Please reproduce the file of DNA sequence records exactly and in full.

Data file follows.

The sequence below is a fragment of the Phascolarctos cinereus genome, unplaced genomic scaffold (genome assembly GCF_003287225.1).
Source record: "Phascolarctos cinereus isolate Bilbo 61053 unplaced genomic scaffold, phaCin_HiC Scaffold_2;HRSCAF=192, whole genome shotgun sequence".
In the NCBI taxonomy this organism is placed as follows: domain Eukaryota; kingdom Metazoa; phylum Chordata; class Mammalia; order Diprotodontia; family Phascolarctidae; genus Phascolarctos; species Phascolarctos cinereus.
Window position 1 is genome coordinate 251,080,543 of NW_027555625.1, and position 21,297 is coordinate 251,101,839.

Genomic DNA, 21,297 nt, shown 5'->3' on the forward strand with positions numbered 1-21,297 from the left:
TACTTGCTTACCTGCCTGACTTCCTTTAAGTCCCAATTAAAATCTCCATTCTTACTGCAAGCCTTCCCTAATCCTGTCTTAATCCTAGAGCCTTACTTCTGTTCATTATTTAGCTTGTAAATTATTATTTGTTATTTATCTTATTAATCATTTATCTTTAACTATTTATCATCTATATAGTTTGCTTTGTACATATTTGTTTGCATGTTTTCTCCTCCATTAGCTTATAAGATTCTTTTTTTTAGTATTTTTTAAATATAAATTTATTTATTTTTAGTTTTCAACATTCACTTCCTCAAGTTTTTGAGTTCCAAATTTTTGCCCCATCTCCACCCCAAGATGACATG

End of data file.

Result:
The sequence below is a fragment of the Phascolarctos cinereus genome, unplaced genomic scaffold (genome assembly GCF_003287225.1).
Source record: "Phascolarctos cinereus isolate Bilbo 61053 unplaced genomic scaffold, phaCin_HiC Scaffold_2;HRSCAF=192, whole genome shotgun sequence".
In the NCBI taxonomy this organism is placed as follows: domain Eukaryota; kingdom Metazoa; phylum Chordata; class Mammalia; order Diprotodontia; family Phascolarctidae; genus Phascolarctos; species Phascolarctos cinereus.
Window position 1 is genome coordinate 251,080,543 of NW_027555625.1, and position 21,297 is coordinate 251,101,839.

Genomic DNA, 21,297 nt, shown 5'->3' on the forward strand with positions numbered 1-21,297 from the left:
TACTTGCTTACCTGCCTGACTTCCTTTAAGTCCCAATTAAAATCTCCATTCTTACTGCAAGCCTTCCCTAATCCTGTCTTAATCCTAGAGCCTTACTTCTGTTCATTATTTAGCTTGTAAATTATTATTTGTTATTTATCTTATTAATCATTTATCTTTAACTATTTATCATCTATATAGTTTGCTTTGTACATATTTGTTTGCATGTTTTCTCCTCCATTAGCTTATAAGATTCTTTTTTTTAGTATTTTTTAAATATAAATTTATTTATTTTTAGTTTTCAACATTCACTTCCTCAAGTTTTTGAGTTCCAAATTTTTGCCCCATCTCCACCCCAAGATGACATG